The Joy Luck Club: Keeping a Steady Schedule (so far)

Captain Spazzmataz Thoughts:

  • P. 43 – Popo’s stories are  weird and gross. Why would you tell these things to a nine year old girl?
  • P. 47 – This family is horrible. How could you tell a little girl that she won’t be mourned for very long if she dies young!?
  • P. 48 – Well that is just disgusting.
  • P. 52 – Man, that must be so disappointing to realize your future husband is a big baby.
  • P. 55 – Well it sounds like it is going to be a lovely marriage if he is just trying to make her cry all of the time.
  • P. 56 – That is a pretty sad description of a good life.
  • P. 58 – She is just amazing to put up with all of the nonsense and still be able to see her true self and be happy.
  • P. 65 – Dang. She is so clever. I like her.

Super Koala Thoughts:

  • p. 42 – that sure is an odd way to show affection.
  • p. 43 – these stories are so gross!
  • p. 44 – someone has family issues.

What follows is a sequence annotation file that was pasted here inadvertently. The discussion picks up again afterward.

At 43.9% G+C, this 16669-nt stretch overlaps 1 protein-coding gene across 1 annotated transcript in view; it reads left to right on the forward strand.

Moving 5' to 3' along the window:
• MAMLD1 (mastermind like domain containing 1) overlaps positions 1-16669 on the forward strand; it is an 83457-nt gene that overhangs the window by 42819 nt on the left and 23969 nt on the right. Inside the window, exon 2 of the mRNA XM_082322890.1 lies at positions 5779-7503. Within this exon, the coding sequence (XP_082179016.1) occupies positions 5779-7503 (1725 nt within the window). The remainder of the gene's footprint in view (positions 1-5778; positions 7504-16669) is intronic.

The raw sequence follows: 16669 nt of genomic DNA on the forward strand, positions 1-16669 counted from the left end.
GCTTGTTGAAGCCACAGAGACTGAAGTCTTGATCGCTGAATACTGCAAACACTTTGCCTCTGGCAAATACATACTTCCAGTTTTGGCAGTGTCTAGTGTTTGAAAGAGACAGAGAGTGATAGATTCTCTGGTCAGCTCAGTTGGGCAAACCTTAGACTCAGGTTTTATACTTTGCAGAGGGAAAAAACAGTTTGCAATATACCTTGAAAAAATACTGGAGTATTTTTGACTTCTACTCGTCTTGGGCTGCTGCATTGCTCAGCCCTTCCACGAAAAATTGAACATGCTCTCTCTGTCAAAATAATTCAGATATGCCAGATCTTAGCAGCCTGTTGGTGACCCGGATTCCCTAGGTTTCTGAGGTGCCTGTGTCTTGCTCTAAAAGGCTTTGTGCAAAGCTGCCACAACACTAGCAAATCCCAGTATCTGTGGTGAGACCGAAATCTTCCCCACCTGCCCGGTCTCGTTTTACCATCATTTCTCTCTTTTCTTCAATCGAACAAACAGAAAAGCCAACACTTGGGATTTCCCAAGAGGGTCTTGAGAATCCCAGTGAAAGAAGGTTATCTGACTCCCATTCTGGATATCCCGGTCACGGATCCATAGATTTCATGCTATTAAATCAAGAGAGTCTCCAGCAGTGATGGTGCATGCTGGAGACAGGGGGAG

• p. 46 – the attitudes toward women in Chinese culture are sometimes so difficult to realize.  This story, which I’m sure could apply to many non-fictional women in China, breaks my heart a little bit.
  • p. 48 – and now, a little cannibalism to deepen the story.
  • p. 49 – Shots fired! Shots fired!
  • p. 51 – It seems so strange to assess a child for marriage at the age of two.  I’m kind of fascinated by the idea of a matchmaker.  How does she make decisions?  What are her determining factors?
  • p. 53 – I’m also generally fascinated by all of the Chinese traditions, the festivals and the name rituals.  And the kind of devotion that inspires such ties and severe characteristics among family members.
  • p. 57 – What an impressive girl.  It’s odd; her situation seems so sad, but it’s basically impossible to pity her because she seems to handle everything with such personal strength.
  • p. 58 – see? It’s impossible to feel pity for her.  She’s so great.
  • p. 65 – So much brilliance!

I am still very much so enjoying the book.  I particularly liked the epistolary style of the third chapter, as though it were both a story and a letter to her daughter.  Each of the characters, so far, have such interesting and unique stories, but I still feel like they represent a larger whole that other real-life women could be apart of.  No complaints, thus far.


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